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We begin this column with a word of sympathy for those of our Grand Rapids area churches who are responsible for typing up bulletins. It’s the time of the year when they must squeeze in all those announcements about school activities and programs, Mr. & Mrs. Society league meetings, Men’s Society and Ladies’ Aid special programs, Young People’s banquets and special activities, programs presented by the various choral groups in the area, etc. etc.! Consider a bulletin of our Hudsonville, Michigan congregation for example: Usually their bulletin consists of an 8 1/2 x 11 piece of paper with a picture of their church and general church related information on one side with the weekly announcements on the other. Not only is Hudsonville’s April 11 bulletin completely full of weekly announcements on the inside, also one-half of the cover side is taken up with announcements, and they even spill over to the picture of their church. Lengthy bulletins are not limited to our Grand Rapids area churches, however. It seems I recall a recent Hull, Iowa bulletin with its 8 1/2 x 14 side full, accompanied by a half sheet as a supplement. A suggestion: when sending bulletin announcements in the spring or fall of the year, help your local bulletin typist by keeping your announcements short and sweet.


Many of our churches are either ending or just beginning another Sunday School season. A First Church (Grand Rapids, Michigan) newsletter from the Sunday School included the following worthwhile food for thought concerning our Sunday School activities: “How about the Sunday School classes? Are they also enjoyable. . . .and stimulating? That depends, no doubt, on whom you talk to. Some students come to Sunday School almost invariably well prepared. They know the verse (or verses) perfectly. They’re able also to relate the proof-text memory work to the lesson—because they took the time to study the lesson. And, having studied (or having been taught) the lesson, they’re ready to participate in, and enjoy, a discussion of the passage being considered. These students, needless to say, are a joy to have in class; and we suspect that they enjoy being there. The old dictum, that one gets out of something what he’s willing to put into it, can well be applied to Sunday School.”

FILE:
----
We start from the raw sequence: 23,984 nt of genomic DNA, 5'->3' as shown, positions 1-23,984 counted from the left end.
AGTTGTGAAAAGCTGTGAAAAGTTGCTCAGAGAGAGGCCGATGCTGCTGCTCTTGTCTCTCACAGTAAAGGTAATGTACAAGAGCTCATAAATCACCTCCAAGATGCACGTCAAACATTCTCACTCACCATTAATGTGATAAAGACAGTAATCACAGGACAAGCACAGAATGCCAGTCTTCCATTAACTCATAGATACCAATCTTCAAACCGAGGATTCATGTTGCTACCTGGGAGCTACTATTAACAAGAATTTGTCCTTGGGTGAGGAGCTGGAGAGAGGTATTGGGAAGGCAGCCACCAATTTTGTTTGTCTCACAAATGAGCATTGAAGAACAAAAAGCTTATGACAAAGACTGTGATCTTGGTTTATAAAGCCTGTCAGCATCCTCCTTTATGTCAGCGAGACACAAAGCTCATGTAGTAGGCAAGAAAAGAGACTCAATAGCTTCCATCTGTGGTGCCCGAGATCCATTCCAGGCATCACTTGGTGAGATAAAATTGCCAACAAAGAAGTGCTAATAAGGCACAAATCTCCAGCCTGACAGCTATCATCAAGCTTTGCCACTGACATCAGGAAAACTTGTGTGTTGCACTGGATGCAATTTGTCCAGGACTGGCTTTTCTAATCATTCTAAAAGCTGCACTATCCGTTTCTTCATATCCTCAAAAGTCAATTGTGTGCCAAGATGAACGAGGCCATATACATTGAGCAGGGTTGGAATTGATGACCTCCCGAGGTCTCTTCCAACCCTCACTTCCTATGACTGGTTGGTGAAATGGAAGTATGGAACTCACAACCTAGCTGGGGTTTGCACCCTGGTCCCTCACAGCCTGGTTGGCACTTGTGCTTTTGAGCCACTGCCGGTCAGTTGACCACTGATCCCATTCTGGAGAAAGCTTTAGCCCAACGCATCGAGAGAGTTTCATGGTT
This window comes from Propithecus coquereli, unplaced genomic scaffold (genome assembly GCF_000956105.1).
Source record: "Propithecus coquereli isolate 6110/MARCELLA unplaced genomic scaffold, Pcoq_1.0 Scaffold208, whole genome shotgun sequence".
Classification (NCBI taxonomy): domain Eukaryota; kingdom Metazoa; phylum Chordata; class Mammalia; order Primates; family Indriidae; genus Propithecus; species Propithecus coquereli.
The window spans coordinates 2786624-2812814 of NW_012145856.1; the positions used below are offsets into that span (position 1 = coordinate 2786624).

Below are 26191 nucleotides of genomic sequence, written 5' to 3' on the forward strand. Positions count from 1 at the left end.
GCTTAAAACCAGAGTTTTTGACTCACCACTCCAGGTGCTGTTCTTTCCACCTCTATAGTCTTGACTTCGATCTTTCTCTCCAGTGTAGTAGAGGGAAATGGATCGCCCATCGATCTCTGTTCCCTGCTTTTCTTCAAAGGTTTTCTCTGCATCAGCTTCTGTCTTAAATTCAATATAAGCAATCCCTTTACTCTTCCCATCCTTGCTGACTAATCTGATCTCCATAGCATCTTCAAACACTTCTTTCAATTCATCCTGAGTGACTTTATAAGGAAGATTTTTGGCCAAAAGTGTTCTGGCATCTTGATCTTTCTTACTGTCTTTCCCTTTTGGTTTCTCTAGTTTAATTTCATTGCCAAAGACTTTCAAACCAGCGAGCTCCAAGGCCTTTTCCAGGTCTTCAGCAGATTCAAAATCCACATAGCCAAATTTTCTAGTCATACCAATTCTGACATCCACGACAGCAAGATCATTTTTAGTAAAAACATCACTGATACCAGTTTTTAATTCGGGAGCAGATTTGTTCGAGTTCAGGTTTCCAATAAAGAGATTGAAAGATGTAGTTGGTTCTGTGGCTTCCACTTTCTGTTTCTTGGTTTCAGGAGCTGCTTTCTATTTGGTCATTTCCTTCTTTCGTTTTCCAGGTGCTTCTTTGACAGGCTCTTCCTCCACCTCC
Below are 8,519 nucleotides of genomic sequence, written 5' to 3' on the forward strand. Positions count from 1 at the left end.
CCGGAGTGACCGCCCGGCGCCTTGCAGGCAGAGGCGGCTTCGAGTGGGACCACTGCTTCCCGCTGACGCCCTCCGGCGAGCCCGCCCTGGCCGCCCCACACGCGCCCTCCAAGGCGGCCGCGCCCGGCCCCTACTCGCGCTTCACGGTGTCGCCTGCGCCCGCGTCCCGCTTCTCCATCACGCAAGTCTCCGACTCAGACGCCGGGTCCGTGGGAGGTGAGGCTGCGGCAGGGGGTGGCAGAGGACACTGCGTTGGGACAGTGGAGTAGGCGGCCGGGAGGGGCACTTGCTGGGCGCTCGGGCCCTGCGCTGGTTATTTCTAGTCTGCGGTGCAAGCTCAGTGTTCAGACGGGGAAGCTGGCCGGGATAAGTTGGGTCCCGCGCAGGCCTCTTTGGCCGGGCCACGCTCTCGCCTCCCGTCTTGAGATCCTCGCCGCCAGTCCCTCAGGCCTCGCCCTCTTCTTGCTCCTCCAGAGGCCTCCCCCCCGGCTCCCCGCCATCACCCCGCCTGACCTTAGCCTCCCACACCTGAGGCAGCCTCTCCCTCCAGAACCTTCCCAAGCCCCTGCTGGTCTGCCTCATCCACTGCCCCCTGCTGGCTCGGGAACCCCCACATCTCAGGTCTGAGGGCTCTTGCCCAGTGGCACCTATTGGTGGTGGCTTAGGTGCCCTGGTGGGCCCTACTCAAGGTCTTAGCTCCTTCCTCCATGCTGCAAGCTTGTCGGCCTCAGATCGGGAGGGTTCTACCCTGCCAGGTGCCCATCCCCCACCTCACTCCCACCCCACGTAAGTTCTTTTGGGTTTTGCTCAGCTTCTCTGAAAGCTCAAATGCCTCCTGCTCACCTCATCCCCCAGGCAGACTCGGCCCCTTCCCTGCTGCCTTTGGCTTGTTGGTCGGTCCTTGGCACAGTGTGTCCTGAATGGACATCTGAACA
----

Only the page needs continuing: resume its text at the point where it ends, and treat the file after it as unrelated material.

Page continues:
The placing of a new pamphlet rack in the narthex of our South Holland, Illinois church suggests that their Evangelism Committee is concerned about pamphlet distribution; and their recent publication of the new pamphlet, “Evangelism and the Reformed Faith,” by Rev. David Engelsma, is further evidence of that concern. By the way, Standard Bearer readers who are interested in obtaining copies of this pamphlet should send to: The Evangelism Committee, South Holland Protestant Reformed Church, 16511 South Park Avenue, South Holland, Illinois 60473. 

South Holland’s Evangelism Committee is also interested in radio broadcasting. This is evident from the following ad found in the Pittsburgh Post Gazette: “ANNOUNCING: A NEW RADIO BROADCAST! THE REFORMED PULPIT: proclaiming the historic Reformed and Presbyterian Faith. . .beginning a series of messages on the fundamentals of the Reformed Faith. . .the faith of the Reformation, whose confession was (and is), ‘Scripture only.’ Tune in every Sunday morning at 9:45 AM on WPIT – FM 101. This is a ministry of the Protestant Reformed Church of South Holland, IL. The speaker is Rev. David Engelsma, Pastor of the church.” 

Further information from a newsletter to the South Holland congregation reveals that, “13 messages, running from March 14 through June 6,” will be carried on that station. Why in Pittsburgh? The newsletter informs us that, “. . .these broadcasts have been made possible through the kindness of a lover of the Reformed faith who lives near Pittsburgh, who has offered to underwrite the cost of broadcasting.”


Rev. Kenneth Koole of our Randolph, Wisconsin congregation has accepted the call extended to him from our Redlands, California congregation. A concurrent call that Rev. Koole had from Edmonton was, therefore, necessarily declined. 

—CK